The Dead Weather don’t like to call themselves a supergroup, but they undoubtedly are. Jack White (drums, vocals, guitars) has become an acclaimed solo artist during recent years and was already famous for The White Stripes. Alison Mosshart (lead vocals, rhythm guitar, keyboards) is one half of the rough and tumble pop duo The Kills. Dean Fertita (lead guitar, keyboards, backing vocals) hails from Queens of the Stone Age. And Jack Lawrence (bass, backing vocals, drums) is in one of White’s other bands, The Raconteurs, in addition to The Greenhornes and City and Colour.
“I’m a bad man, let me through,” singspeaks Mosshart on “Let Me Through,” one of the best songs on Dodge and Burn, and you’d better fucking believe her. The song is driven by Lawrence’s fuzzy bass as much as White’s persistent drums. But it’s Fertita’s razor sharp guitars that pierce your soul, not unlike a classic Jimmy Page riff, although he sounds more like Page on opener “I Feel Love (Every Million Miles),” which might as well be The Dead Weather’s “Black Dog.” Like Led Zeppelin, they mix mean and gritty blues with the darker side of classic rock for an all-out sonic assault that scratches at you like a wild tiger; you feel like you’ll be sliced apart if you get too close to your speakers.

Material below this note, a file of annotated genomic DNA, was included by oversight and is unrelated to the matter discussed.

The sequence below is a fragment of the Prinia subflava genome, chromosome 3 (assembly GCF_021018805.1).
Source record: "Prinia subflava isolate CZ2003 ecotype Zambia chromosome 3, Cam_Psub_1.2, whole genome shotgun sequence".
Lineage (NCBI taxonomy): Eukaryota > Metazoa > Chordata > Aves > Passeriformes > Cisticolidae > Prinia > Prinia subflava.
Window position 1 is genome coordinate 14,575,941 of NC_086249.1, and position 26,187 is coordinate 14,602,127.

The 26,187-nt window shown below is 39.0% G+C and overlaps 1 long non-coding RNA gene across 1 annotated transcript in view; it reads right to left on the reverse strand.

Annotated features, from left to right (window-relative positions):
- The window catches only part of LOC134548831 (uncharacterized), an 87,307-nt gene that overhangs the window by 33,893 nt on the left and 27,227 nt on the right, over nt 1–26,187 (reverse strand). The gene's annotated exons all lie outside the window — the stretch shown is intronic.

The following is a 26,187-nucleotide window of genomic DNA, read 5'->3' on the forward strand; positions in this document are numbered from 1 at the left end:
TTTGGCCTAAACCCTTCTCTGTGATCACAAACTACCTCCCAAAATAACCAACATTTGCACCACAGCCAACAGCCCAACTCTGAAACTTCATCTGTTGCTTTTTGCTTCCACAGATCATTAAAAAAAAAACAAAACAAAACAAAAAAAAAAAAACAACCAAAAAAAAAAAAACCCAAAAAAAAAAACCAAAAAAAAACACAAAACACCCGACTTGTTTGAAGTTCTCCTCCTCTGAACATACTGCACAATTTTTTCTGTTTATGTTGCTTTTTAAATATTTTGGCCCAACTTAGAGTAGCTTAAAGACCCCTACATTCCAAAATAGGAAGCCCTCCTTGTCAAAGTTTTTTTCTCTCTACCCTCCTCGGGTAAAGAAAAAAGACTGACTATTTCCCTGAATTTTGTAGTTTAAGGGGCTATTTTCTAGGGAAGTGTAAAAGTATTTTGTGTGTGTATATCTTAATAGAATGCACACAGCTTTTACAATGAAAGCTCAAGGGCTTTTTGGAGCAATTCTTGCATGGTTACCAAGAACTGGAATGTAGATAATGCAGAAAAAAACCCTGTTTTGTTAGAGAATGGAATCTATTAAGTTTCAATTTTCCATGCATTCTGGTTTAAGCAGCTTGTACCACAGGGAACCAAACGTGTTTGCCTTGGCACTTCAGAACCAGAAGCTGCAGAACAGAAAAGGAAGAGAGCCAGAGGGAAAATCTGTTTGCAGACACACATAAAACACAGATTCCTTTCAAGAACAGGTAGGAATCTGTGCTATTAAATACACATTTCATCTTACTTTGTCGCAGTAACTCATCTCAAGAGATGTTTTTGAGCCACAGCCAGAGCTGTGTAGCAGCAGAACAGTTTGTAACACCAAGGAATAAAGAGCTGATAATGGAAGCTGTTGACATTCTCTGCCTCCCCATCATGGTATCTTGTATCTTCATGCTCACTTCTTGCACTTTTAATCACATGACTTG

“Beautiful lies, undertow, creeping up, on your soul,” Mosshart sings, channeling Jim Morrison, on “Cop and Go,” one of the album’s more threatening numbers. Lawrence’s bass here is all get-the-funk-out, Fertita’s guitars like a red light flashing “danger zone” and White’s drums like Bill Ward on the first Black Sabbath record.
It sounds like White is banging on a plastic bucket as “Be Still” begins, but it isn’t long before real drums kick in. The keyboards play an especially prominent part here, the song ultimately sounding like Janis Joplin fronting Iron Butterfly. The only problem is that it’s only 2:48 and feels like it should’ve been longer. When the keys get glorious at the end, you want it to continue progressing, to grow even more climactic; it almost feels like an unfinished idea.
Speaking of ideas, closing track “Impossible Winner” has some of the band’s best to date. It’s a wonderful piano and strings number that wouldn’t be out of place in a Broadway musical. One hopes the band does more songs in this vein on their next album. Wouldn’t it be awesome if they had their own version of Guns N’ Roses’ “November Rain”?